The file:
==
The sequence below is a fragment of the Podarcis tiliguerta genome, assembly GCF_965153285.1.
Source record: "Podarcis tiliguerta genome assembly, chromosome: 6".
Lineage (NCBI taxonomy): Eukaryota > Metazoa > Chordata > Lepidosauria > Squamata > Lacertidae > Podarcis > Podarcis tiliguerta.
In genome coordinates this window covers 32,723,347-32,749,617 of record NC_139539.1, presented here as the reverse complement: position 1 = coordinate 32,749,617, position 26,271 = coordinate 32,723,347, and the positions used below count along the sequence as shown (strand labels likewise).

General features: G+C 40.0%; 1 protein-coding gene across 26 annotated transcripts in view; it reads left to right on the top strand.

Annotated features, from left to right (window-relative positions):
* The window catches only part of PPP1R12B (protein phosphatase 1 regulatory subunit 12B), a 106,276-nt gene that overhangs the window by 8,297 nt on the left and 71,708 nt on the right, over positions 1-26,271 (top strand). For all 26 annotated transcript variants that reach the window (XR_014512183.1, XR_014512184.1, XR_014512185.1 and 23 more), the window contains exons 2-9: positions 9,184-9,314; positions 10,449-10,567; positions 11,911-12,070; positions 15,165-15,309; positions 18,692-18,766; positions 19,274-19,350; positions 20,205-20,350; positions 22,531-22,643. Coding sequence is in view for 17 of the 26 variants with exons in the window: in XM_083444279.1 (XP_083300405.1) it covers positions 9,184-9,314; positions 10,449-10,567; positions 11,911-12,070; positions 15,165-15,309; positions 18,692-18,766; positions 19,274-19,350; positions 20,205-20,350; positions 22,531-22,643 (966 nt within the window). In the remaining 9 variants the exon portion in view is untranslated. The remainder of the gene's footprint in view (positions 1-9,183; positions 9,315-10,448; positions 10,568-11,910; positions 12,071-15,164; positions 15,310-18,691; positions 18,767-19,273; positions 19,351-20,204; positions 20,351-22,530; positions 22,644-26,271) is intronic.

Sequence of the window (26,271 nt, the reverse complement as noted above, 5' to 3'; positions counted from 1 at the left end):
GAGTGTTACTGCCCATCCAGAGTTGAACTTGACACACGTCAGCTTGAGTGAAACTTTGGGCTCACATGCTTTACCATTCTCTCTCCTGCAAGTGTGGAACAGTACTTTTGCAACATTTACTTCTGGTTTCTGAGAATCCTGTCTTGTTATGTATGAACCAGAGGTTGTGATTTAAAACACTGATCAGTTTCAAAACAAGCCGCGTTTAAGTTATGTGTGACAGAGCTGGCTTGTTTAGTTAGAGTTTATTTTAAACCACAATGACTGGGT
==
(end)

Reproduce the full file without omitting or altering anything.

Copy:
The sequence below is a fragment of the Podarcis tiliguerta genome, assembly GCF_965153285.1.
Source record: "Podarcis tiliguerta genome assembly, chromosome: 6".
Lineage (NCBI taxonomy): Eukaryota > Metazoa > Chordata > Lepidosauria > Squamata > Lacertidae > Podarcis > Podarcis tiliguerta.
In genome coordinates this window covers 32,723,347-32,749,617 of record NC_139539.1, presented here as the reverse complement: position 1 = coordinate 32,749,617, position 26,271 = coordinate 32,723,347, and the positions used below count along the sequence as shown (strand labels likewise).

General features: G+C 40.0%; 1 protein-coding gene across 26 annotated transcripts in view; it reads left to right on the top strand.

Annotated features, from left to right (window-relative positions):
* The window catches only part of PPP1R12B (protein phosphatase 1 regulatory subunit 12B), a 106,276-nt gene that overhangs the window by 8,297 nt on the left and 71,708 nt on the right, over positions 1-26,271 (top strand). For all 26 annotated transcript variants that reach the window (XR_014512183.1, XR_014512184.1, XR_014512185.1 and 23 more), the window contains exons 2-9: positions 9,184-9,314; positions 10,449-10,567; positions 11,911-12,070; positions 15,165-15,309; positions 18,692-18,766; positions 19,274-19,350; positions 20,205-20,350; positions 22,531-22,643. Coding sequence is in view for 17 of the 26 variants with exons in the window: in XM_083444279.1 (XP_083300405.1) it covers positions 9,184-9,314; positions 10,449-10,567; positions 11,911-12,070; positions 15,165-15,309; positions 18,692-18,766; positions 19,274-19,350; positions 20,205-20,350; positions 22,531-22,643 (966 nt within the window). In the remaining 9 variants the exon portion in view is untranslated. The remainder of the gene's footprint in view (positions 1-9,183; positions 9,315-10,448; positions 10,568-11,910; positions 12,071-15,164; positions 15,310-18,691; positions 18,767-19,273; positions 19,351-20,204; positions 20,351-22,530; positions 22,644-26,271) is intronic.

Sequence of the window (26,271 nt, the reverse complement as noted above, 5' to 3'; positions counted from 1 at the left end):
GAGTGTTACTGCCCATCCAGAGTTGAACTTGACACACGTCAGCTTGAGTGAAACTTTGGGCTCACATGCTTTACCATTCTCTCTCCTGCAAGTGTGGAACAGTACTTTTGCAACATTTACTTCTGGTTTCTGAGAATCCTGTCTTGTTATGTATGAACCAGAGGTTGTGATTTAAAACACTGATCAGTTTCAAAACAAGCCGCGTTTAAGTTATGTGTGACAGAGCTGGCTTGTTTAGTTAGAGTTTATTTTAAACCACAATGACTGGGT